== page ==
Researchers become more than participant observers, as they may help the users to apply the tool effectively while recording their reactions. In a growing number of studies, once-a-week visits for one to two hours over a one- to four-month period enabled participant observers to gather evidence about what worked and what did not. The users benefit by having access to novel technologies and the participation of sympathetic researchers, who are eager to see the users succeed. Careful logs of tool usage and audio or video recordings document critical incidents and reveal problems with the tool design or usage. The close linkage of researchers and users violates traditional experimental design principles, but it seems necessary to understand creative processes that involve individual, group, and social environments. Complementary analyses from usage logs, interviews, surveys, or focus groups—usually referred to as triangulation—can contribute additional insights and increase perceived validity.

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Creativity support tools have been around for as long as people have been creative. However, designers of modern computer-based environments are enabling new discovery and innovation processes for individuals, groups, and communities. In order to improve their design, they need refined theories and rigorous empirical studies based on new research methods. The close collaboration required by multidimensional in-depth long-term case studies can produce breakthrough insights about how discovery and innovation occur.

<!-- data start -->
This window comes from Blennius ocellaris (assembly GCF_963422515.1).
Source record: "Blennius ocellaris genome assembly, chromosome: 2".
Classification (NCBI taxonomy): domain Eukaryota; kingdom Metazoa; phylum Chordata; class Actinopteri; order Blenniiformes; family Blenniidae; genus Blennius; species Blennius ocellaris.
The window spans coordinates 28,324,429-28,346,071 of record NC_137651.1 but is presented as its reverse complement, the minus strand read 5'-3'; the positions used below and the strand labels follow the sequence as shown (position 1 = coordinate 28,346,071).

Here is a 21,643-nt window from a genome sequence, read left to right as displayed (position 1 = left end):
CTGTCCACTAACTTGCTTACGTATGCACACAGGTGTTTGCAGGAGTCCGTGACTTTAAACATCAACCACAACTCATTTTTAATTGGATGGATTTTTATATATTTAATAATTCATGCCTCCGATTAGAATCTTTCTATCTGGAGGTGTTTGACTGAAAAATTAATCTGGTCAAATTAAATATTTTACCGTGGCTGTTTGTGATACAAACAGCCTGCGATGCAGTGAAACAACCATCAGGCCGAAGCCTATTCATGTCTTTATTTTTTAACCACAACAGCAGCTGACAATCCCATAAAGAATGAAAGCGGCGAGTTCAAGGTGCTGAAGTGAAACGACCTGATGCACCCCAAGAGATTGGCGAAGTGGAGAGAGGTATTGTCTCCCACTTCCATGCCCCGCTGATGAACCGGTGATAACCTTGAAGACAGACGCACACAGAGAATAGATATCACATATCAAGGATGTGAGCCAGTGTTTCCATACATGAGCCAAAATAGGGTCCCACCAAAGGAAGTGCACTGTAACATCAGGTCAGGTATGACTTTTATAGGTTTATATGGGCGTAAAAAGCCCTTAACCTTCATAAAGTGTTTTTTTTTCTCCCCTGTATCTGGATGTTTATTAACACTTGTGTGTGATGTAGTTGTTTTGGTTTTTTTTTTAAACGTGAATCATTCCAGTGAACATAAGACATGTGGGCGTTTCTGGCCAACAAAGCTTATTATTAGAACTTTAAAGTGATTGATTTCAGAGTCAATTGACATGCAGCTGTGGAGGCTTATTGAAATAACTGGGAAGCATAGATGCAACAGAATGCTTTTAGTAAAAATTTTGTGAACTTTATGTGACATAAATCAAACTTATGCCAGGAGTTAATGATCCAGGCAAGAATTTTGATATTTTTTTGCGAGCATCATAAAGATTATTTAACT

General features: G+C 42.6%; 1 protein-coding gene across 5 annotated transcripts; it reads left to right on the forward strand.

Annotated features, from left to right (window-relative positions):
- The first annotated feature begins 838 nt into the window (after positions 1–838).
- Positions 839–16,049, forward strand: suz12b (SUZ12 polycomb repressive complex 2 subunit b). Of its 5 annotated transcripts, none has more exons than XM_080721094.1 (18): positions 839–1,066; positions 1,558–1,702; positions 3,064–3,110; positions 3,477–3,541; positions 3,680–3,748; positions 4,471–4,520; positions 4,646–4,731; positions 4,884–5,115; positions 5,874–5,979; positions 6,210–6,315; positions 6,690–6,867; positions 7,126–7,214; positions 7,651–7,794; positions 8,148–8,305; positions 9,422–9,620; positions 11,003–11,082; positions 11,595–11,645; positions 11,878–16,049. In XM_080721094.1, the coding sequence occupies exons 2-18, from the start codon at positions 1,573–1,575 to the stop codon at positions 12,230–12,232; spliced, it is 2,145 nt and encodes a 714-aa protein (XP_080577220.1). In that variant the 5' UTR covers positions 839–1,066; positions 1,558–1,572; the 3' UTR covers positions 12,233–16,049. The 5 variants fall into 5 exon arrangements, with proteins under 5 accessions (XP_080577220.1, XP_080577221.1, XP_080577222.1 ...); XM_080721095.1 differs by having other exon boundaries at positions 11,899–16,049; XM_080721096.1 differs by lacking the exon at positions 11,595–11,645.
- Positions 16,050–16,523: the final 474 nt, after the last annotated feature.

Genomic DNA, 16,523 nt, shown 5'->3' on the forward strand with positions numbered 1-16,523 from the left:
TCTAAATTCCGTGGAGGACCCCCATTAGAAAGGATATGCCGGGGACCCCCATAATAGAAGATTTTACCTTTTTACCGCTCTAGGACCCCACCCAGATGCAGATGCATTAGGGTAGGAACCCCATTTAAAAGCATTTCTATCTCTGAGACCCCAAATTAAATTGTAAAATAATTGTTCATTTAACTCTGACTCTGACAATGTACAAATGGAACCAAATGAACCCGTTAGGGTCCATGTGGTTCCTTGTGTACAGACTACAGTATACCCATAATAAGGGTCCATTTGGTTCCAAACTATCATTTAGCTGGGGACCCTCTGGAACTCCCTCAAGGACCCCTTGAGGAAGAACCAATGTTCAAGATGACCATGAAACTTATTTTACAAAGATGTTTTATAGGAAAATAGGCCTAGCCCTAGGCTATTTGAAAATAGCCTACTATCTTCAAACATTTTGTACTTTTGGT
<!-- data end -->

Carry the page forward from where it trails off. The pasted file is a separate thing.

The growth of interest in creativity support tools in recent years is gratifying. The June 2005 U.S. National Science Foundation-sponsored workshop on the topic [9] inspired research under the CreativeIT program, a strong commitment to discovery and innovation research in the NSF five-year strategic plan [7], and the ambitious billion-dollar vision for cyber-enabled discovery and innovation research. The risks are high and the scientific methods novel, but the payoffs are substantial in bringing about thrilling moments of scientific discovery and engineering innovation.

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Ben Shneiderman ( is a professor in the Department of Computer Science, the founding director (1983–2000) of the Human-Computer Interaction Laboratory (, and a member of the Institute for Advanced Computer Studies at the University of Maryland at College Park.

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F1Figure 1. The IN Cell Analyzer automated microscope was used to identify proteins influencing the division of human cells. After the images were analyzed, quantitative results were transferred to Spotfire DecisionSite. This screen revealed the previously unknown involvement of the retinol binding protein RBP1 in cell cycle control (see Stubbs, S. and Thomas, N., Methods in Enzymology 414 (2006), 1–21). Retinol—a form of Vitamin A—plays a crucial role in vision and during embryonic development (courtesy of Nick Thomas, GE Healthcare).

F2Figure 2. Using Autodesk Inventor's Design Accelerators for engineering tasks such as shaft design, gear design, and bearing selection, engineers at Stork Townsend, Inc. were able to create a custom gearbox with confidence that the unit would perform to expectations in a harsh environment. Shown here: the Worm Gear Generator is used to create matched sets of paired gears used in this gearbox design. All mating assembly constraints are automatically added, and an additional benefit to users is that this same interface is used for any edits to the gear pairs (courtesy of Autodesk and Stork Townsend, Inc.).

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UT1Table. Samples of classes of creativity support tools and examples of products.

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UF2-1Figure. A trombonist plays with an interactive musical instrument from "Partial Reflections" by Andrew Johnston and Benjamin Marks.